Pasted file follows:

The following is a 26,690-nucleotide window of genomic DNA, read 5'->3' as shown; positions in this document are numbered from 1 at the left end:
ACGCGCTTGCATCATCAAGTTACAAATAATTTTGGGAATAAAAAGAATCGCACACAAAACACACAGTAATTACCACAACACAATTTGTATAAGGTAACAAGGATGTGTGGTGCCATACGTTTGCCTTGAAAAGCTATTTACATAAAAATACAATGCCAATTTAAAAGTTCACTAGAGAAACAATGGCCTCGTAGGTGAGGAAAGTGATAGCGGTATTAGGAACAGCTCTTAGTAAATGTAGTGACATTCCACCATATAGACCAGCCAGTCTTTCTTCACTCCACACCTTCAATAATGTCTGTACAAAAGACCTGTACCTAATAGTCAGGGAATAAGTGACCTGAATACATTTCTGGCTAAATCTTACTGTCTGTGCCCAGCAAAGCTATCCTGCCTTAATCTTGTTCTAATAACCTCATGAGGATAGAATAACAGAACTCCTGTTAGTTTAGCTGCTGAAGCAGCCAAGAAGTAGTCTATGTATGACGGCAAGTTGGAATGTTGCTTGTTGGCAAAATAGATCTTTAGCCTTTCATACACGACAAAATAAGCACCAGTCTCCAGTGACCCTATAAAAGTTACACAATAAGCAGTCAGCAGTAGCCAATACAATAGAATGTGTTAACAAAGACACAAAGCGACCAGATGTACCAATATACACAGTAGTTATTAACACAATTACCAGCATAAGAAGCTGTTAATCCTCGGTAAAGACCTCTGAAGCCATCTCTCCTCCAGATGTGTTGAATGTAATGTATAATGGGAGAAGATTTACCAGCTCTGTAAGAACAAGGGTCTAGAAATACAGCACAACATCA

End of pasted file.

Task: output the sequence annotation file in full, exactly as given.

The following is a 26,690-nucleotide window of genomic DNA, read 5'->3' as shown; positions in this document are numbered from 1 at the left end:
ACGCGCTTGCATCATCAAGTTACAAATAATTTTGGGAATAAAAAGAATCGCACACAAAACACACAGTAATTACCACAACACAATTTGTATAAGGTAACAAGGATGTGTGGTGCCATACGTTTGCCTTGAAAAGCTATTTACATAAAAATACAATGCCAATTTAAAAGTTCACTAGAGAAACAATGGCCTCGTAGGTGAGGAAAGTGATAGCGGTATTAGGAACAGCTCTTAGTAAATGTAGTGACATTCCACCATATAGACCAGCCAGTCTTTCTTCACTCCACACCTTCAATAATGTCTGTACAAAAGACCTGTACCTAATAGTCAGGGAATAAGTGACCTGAATACATTTCTGGCTAAATCTTACTGTCTGTGCCCAGCAAAGCTATCCTGCCTTAATCTTGTTCTAATAACCTCATGAGGATAGAATAACAGAACTCCTGTTAGTTTAGCTGCTGAAGCAGCCAAGAAGTAGTCTATGTATGACGGCAAGTTGGAATGTTGCTTGTTGGCAAAATAGATCTTTAGCCTTTCATACACGACAAAATAAGCACCAGTCTCCAGTGACCCTATAAAAGTTACACAATAAGCAGTCAGCAGTAGCCAATACAATAGAATGTGTTAACAAAGACACAAAGCGACCAGATGTACCAATATACACAGTAGTTATTAACACAATTACCAGCATAAGAAGCTGTTAATCCTCGGTAAAGACCTCTGAAGCCATCTCTCCTCCAGATGTGTTGAATGTAATGTATAATGGGAGAAGATTTACCAGCTCTGTAAGAACAAGGGTCTAGAAATACAGCACAACATCA